Home Mobilizing NATO for Afghanistan and Pakistan

Mobilizing NATO for Afghanistan and Pakistan

Mobilizing_NATO_for_Afghanistan_and_Pakistan_-_An_Assessment_of_Alliance_CapabilitiesIn anticipation of the January 28, 2010 international conference on Afghanistan in London (sponsored by the United Nations), the Center for the Study of the Presidency and Congress’ new initiative, Mobilizing NATO for Afghanistan and Pakistan: Ensuring the Alliance’s Future, released its first report on how the Alliance can maximize its contributions and more effectively and efficiently conduct the Afghan and Pakistan effort. This report identifies areas of immediate reform that would strengthen the international coalition while also examining key capacities NATO allies have yet to deploy to Afghanistan that would turn the tide against the extremist insurgency.

The report was released on January 26, 2010 at an event on Capitol Hill that was co-sponsored by U.S. Senators Jeanne Shaheen of New Hampshire and Lindsey Graham of South Carolina. The event featured preeminent expert on Afghanistan, Bruce Riedel, former Assistant Secretary of State for Europe and former Special Envoy to the Afghan Opposition and Bonn Conference, Ambassador James Dobbins, former Secretary of Defense Representative to Europe, former Defense Advisor to the U.S. Mission to NATO, Bruce Weinrod, and former NATO Ambassadors David Abshire, Robert Hunter and Kurt Volker.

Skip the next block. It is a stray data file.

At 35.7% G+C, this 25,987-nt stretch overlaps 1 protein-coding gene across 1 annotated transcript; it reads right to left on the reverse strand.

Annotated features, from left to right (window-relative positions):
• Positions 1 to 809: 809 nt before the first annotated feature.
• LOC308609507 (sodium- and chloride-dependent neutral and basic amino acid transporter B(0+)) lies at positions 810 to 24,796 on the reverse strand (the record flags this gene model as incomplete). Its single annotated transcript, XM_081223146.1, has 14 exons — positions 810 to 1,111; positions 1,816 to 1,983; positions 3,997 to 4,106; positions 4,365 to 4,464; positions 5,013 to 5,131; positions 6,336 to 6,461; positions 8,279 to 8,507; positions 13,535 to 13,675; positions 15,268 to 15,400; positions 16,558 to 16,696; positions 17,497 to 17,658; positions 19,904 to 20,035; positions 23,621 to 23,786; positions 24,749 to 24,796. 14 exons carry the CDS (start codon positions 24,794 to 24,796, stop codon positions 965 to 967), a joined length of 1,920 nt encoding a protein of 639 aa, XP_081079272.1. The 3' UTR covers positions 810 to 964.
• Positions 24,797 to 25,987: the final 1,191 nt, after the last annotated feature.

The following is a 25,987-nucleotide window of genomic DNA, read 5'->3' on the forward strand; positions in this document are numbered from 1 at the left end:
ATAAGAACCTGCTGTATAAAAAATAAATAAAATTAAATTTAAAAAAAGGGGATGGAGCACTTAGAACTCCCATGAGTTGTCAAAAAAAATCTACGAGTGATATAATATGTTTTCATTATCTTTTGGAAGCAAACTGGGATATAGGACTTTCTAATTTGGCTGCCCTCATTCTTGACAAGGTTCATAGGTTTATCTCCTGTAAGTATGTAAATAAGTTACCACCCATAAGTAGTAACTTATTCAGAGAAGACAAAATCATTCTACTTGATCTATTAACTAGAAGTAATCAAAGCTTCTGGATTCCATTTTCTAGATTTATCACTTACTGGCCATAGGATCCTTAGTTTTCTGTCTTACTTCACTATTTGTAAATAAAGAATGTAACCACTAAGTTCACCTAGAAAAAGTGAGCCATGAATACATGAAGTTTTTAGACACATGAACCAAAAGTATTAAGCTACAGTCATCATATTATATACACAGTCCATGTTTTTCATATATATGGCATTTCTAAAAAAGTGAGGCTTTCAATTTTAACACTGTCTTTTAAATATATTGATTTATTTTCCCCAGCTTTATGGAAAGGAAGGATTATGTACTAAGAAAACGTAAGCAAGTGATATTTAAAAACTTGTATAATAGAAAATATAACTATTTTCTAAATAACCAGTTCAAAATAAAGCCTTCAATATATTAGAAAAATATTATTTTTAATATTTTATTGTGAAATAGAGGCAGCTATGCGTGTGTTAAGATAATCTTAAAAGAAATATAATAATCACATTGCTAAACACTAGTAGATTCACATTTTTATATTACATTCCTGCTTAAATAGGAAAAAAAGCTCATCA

This report is the first in a series focusing on NATO and Afghanistan and Pakistan

You can download a copy of this publication here.

Update: Following the release of the initial report, the Center’s NATO Expert Advisory Group undertook an assessment of the danger to Europe and the transatlantic community posed by extremist groups based in Afghanistan and Pakistan.  This assessment highlights the critical nature of NATO’s mission in Afghanistan, and the costs of failure in the region. Our goal is to convince NATO member states and publics of the need to adequately resource the Afghan mission and remove operational hindrances covered in the Center’s first report.

The following assessment is divided into two parts.  Part one identifies the wider regional and strategic danger posed by militants operating in South and Central Asia.  Part two, which will be released in the coming days, examines terrorist groups based in the region and the danger they pose to Europe and the transatlantic community.

An Assessment of the Extremist Threat Executive Summary

Part 1: An Assessment of the Extremist Threat


Staff Contact
For more information, please contact Ryan Browne, Associate Director for Security Policy, via This e-mail address is being protected from spambots. You need JavaScript enabled to view it or at 202-872-9800.

To order a copy of this publication, please call 202-872-8900.